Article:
During the last 50 years, humans have degraded rivers and lakes through excessive water abstraction, pollution and by over-harvesting aquatic organisms. River flow has been impeded by dams, and floodplains have been converted for agriculture and urban areas.
The human population has doubled to nearly 7 billion and, per capita water availability has declined on all continents. During the past 50 years, global climate change has further impacted water resources.
On Nov. 7, three climate experts will speak on “Global Environmental Change And Freshwater Resources: Hope For The Best Or Change To Prepare For The Worst?” during the annual Where On Earth Are We Going? Symposium. The event is sponsored by the Robert Schumann Lecture Series in the Environmental Studies Program.
At 9 a.m., Patrick L. Osborne, executive director of the Harris World Ecology Center at the University of Missouri-St. Louis, will look at ways climate change and global warming have altered river and lake function and the water resources on which humans rely. He has 30 years experience in tropical ecology research, education and environmental consultancy and was the head of the biology department at the University of Papua New Guinea and deputy director of the Water Research Center at the University of Western Sydney in Australia.
At 10:15 a.m., Frank H. McCormick, program manager of Air, Water and Aquatic Environments at the Rocky Mountain Research Station, will speak on “Water in a Changing Climate-The Role of the National Forests in the Water Infrastructure.”
Osborne’s and McCormick’s talks will be held inside the Exley Science Center in the Tishler Lecture Hall, Room 150.
In conjunction with the 17th Annual Dwight L. Greene Symposium, at 4 p.m., Majora Carter ’88, founder of the Sustainable South Bronx and River Heroes, host of Eco-Heroes on Sundance Channel and The Promised Land on National Public Radio, will speak on “Green the Ghetto and How Much It Won’t Cost Us.” Carter founded and led Sustainable South Bronx from 2001 to 2008, and is currently president of her own economic development consulting group.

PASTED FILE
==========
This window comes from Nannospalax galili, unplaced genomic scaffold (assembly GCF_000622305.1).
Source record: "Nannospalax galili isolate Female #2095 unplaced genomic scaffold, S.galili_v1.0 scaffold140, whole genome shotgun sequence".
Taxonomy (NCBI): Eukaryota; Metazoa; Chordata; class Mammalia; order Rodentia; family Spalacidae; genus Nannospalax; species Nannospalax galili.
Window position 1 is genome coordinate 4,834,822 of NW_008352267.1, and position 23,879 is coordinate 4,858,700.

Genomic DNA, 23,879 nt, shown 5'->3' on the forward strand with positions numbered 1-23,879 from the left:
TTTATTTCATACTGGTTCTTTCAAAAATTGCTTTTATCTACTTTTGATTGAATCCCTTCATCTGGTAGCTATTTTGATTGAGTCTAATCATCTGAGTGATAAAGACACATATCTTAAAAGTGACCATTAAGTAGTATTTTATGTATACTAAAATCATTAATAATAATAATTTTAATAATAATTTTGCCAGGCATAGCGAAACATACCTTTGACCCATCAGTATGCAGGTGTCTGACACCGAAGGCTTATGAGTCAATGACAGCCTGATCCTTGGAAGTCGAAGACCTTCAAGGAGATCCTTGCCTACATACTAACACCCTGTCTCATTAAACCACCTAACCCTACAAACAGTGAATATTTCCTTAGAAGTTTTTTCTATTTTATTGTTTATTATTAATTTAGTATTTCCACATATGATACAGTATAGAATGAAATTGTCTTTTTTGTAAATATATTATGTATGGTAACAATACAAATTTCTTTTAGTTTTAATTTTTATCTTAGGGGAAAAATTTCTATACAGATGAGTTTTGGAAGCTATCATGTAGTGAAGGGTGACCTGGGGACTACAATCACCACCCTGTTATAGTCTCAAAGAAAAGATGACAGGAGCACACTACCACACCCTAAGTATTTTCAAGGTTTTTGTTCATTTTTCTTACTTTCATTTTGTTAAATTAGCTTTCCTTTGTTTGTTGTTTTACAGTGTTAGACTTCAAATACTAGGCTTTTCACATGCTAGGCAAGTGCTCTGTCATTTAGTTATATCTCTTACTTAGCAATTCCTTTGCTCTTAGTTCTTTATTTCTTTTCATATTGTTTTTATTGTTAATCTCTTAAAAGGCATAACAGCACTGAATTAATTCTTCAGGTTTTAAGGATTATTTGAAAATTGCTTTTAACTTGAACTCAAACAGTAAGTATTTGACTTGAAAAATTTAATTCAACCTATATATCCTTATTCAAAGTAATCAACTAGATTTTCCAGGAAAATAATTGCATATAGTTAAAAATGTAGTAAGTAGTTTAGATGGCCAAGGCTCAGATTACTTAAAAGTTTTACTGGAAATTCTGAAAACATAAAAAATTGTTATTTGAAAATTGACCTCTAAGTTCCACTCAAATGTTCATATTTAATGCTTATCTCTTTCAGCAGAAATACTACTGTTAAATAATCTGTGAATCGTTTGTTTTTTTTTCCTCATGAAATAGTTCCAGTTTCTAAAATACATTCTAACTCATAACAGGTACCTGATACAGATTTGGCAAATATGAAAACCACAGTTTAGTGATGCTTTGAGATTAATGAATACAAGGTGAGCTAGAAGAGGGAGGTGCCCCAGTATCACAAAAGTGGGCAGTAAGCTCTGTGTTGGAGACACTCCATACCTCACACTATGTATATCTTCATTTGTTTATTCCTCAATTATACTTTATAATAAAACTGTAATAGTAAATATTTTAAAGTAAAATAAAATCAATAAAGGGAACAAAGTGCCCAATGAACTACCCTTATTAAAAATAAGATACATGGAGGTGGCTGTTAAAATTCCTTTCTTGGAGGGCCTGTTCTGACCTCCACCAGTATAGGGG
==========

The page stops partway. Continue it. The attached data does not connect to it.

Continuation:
After decades of increasing and unprecedented philanthropic giving in the US, public health, income disparities, educational outcomes, and incarceration and recidivism are all getting worse. People attempting to fit into society after traumatic combat and/or prison experiences, or from generational poverty are some of our most expensive citizens.
Carter will explain how horticultural infrastructure is a key component of successful and efficient storm water run off management. Where and to whom jobs are distributed in horticultural engineering can have multiple social, economic and environmental impacts if it’s done with intelligence and care.
Carter will speak at the Memorial Chapel.
For more information on “Where Are We Going?” contact Valerie Marinelli, administrative assistant of the Environmental Studies Program, at firstname.lastname@example.org or 800-685-3733.